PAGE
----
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Re: [xmca] Hedegaard article

On Mariane Hedegaard's exceptionally exciting, intriguing, and PROVOKING article: I have a little question (almost copy editing!) first:
p. 65. In the summary of Bronfenbrenner's categories, there is one "system" conspicuously missing: the exosystem, that is, the set of social relations which impinge on the child's life, and can even be the most important, determining relations in it, which exclude the child's participation. One of these, for example, is what Mom and Dad do for a living.
Then I have an instance of where it seems to me that the author treating something that may be microgenetic as if it were ontogenetic, followed by a GENERAL impression that the author may be treating as microgenetic something that is really ontogenetic.
Here's the first instance, where it seems that the author may be OVERPLAYING a "problem" into a "crisis". Jens runs wild in Kindergarten.
p. 67.  LSV writes that the "Crisis at Three" is a crisis of NEGATION. The child has learnt the power (but not yet the actual functional use) of the word "no" and seeks to appropriate that word before he/she really has a volition of his/her own to make use of it. 
On the one hand, Jens is PAST the "Crisis at Three", that is, the "Crisis of Negation". On the other, Jens has not yet arrived at the "Crisis at Seven", which is the crisis in which children form a sense of role, a sense of self. 
One way to interpret Jens' response to the baby whale (which is rather hard to interpret otherwise) is that Jens is simply IMITATING (without fully understanding) the comment "This is not such a successful choice for a storybook".
Another way to interpret Jens' response is that of the author, which appears to assume that Jens has a clear sense of what the role of schoolchild is and how it is constituted. But this is somewhat contradicted by the references to "Daddy" and also the running around.
Now, here is the second problem, where it seems to me the author may be UNDERPLAYING LSV's crisis into a mere set of "troubles" or "problems".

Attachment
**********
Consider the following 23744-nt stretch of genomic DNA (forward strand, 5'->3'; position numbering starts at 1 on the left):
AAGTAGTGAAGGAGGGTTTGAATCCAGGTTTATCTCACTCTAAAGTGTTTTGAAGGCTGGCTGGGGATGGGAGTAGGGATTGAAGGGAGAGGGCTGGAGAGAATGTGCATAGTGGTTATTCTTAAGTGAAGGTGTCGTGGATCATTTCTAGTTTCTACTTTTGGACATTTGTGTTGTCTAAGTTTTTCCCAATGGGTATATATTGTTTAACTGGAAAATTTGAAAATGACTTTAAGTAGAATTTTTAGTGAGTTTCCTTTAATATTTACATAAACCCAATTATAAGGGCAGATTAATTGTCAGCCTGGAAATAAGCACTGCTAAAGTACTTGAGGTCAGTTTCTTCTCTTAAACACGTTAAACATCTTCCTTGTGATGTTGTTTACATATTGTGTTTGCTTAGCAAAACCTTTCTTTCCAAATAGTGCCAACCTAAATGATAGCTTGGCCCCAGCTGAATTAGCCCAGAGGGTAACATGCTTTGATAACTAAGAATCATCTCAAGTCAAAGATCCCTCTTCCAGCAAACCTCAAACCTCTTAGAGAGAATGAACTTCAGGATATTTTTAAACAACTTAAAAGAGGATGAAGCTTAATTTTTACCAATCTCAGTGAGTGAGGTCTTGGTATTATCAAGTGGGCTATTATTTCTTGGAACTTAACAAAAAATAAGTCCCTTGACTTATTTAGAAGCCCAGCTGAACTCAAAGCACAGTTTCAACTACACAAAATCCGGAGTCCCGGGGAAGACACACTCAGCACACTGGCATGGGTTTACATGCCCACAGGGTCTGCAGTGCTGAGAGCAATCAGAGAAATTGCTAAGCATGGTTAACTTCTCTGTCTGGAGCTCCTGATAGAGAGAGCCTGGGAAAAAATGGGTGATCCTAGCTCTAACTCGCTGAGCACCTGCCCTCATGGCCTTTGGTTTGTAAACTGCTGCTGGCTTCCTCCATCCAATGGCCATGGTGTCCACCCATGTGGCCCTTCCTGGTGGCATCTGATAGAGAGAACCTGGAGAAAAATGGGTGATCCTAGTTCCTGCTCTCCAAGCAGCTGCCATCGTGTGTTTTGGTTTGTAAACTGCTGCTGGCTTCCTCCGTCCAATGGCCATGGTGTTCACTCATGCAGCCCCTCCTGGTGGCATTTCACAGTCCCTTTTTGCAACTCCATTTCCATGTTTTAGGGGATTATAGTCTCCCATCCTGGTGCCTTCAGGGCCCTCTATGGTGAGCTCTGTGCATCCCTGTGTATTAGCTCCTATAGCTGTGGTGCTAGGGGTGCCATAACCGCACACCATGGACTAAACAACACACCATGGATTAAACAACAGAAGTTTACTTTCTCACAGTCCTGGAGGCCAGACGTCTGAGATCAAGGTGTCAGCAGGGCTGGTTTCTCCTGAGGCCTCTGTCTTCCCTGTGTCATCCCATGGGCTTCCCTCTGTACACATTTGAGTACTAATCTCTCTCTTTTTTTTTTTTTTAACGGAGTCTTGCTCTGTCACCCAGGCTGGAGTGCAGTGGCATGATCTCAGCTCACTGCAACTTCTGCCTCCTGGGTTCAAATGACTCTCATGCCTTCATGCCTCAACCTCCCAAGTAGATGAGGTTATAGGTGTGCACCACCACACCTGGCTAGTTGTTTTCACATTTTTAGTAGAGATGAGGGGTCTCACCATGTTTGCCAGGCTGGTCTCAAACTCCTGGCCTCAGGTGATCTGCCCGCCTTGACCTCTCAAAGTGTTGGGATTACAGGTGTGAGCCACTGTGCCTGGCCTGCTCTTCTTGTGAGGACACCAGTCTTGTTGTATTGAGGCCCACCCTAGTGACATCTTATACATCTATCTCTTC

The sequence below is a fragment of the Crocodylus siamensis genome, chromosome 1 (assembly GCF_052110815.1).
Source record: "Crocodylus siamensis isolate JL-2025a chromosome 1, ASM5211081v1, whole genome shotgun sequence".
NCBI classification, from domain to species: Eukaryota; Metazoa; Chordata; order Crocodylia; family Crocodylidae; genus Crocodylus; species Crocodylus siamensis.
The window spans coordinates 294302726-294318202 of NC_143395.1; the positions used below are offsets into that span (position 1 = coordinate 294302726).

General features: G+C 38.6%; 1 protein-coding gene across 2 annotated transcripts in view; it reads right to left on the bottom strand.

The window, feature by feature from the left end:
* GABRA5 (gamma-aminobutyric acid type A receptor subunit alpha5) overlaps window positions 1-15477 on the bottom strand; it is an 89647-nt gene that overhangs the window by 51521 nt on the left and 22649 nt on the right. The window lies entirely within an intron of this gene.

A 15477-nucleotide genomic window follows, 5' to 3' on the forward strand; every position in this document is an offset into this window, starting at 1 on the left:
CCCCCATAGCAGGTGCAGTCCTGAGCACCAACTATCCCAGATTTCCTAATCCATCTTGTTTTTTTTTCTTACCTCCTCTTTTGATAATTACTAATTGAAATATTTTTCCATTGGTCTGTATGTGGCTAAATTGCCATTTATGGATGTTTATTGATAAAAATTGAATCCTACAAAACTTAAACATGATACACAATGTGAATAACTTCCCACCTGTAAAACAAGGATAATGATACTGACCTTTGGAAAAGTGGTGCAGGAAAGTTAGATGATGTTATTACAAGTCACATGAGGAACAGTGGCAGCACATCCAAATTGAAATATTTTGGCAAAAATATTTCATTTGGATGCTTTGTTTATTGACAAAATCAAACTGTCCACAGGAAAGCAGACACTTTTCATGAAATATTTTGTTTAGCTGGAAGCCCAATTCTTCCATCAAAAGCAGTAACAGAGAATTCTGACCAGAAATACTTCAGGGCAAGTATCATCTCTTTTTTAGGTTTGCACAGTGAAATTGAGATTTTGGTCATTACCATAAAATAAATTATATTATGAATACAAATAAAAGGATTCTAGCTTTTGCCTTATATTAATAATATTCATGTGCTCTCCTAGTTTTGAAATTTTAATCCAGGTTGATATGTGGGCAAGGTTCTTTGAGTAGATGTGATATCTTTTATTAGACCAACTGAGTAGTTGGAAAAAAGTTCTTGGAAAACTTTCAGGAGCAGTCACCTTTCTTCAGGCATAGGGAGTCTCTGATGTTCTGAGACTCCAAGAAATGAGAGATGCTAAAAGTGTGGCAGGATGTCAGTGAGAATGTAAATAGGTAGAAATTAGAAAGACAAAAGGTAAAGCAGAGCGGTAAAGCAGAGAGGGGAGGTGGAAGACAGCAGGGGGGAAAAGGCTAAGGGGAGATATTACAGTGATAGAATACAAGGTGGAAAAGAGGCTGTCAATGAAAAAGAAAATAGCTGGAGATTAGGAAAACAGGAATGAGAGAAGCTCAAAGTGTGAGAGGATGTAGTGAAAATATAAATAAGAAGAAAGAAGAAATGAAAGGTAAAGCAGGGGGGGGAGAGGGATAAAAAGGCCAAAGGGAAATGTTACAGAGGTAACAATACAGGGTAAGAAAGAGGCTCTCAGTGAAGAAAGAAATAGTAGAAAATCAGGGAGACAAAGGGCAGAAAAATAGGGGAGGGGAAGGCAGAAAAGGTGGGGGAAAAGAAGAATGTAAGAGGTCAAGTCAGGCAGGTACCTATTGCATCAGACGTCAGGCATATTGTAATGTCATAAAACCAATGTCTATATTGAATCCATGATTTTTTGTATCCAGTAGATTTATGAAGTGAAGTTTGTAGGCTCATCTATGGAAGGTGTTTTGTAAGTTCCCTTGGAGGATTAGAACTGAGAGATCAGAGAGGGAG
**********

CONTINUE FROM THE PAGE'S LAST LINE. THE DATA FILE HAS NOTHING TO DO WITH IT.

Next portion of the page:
p. 72, "Children's development is marked by crises, which are created when change occurs in the child's social situation via biological changes, changes in everyday life activities, and relations to other persons, or changes in material conditions."
This seems close to Rubinshtein's position, which Leontiev criticizes as banal in Activity, Consciousness, and Personality, p. 42:
"Rubinshtein expressed this in the formula 'External causes act through internal conditions.'Of course this formula is indisputable. If, however, we include the subjects' states evoked by an influence as one of the internal conditions, this formula adds nothing new to the SàR scheme. After all, by changing their state, we can see that even inanimate objects are influenced differently by various objects: footprints will be clearly imprinted in soft, wet ground but not in dry, parched ground."
But it's rather far away from what LSV writes on pp. 295-296 of Volume Five:
"When the child moves from nursery school to kindergarten, it does not surprise us that the preschooler changs, and here the changes of the child are connected with the changes that occur in the conditions of his (sic) development. But essential to every crisis is the fact that the internal changes occur in a much greater dimension than the changes in external circumstances, and for this reason they always cause impressions of an internal crisis. It is my impression that the crises actually have an internal source and consist of changes of an internal nature. There is no precise correspondence here between external and internal changes. The child enters the crisis. What has changed so abruptly outwardly? Nothing!" 
LSV goes on to DEFEND "bourgeois theories of the critical age levels" against the supposedly "Marxist" critics (e.g. Zalkind). He adds that if the bourgeois critics mean that it is all in the glands, or that it is all biological, then of course "I would not call the critical ages the ages of internal development." But he adds this:
"I think that internal development always occurs in such a way that there is a unity of personality and environmental factors, that is, every new step in development is directly determined by the preceding stage. True, this means that development must be understood as a process where all subsequent change is connected with what went before and with the present in which the features of personality that have developed previously are now manifested and now act.If we understand the nature of the internal process of development correctly, than there will be no theoretical objections to understanding the crisis as an internal crisis."
In Hedegaard's article, "the crisis" seems more microgenetic than ontogenetic. Is it really the same crisis that Vygotsky is writing about here?
David Kellogg
Seoul National University of Education

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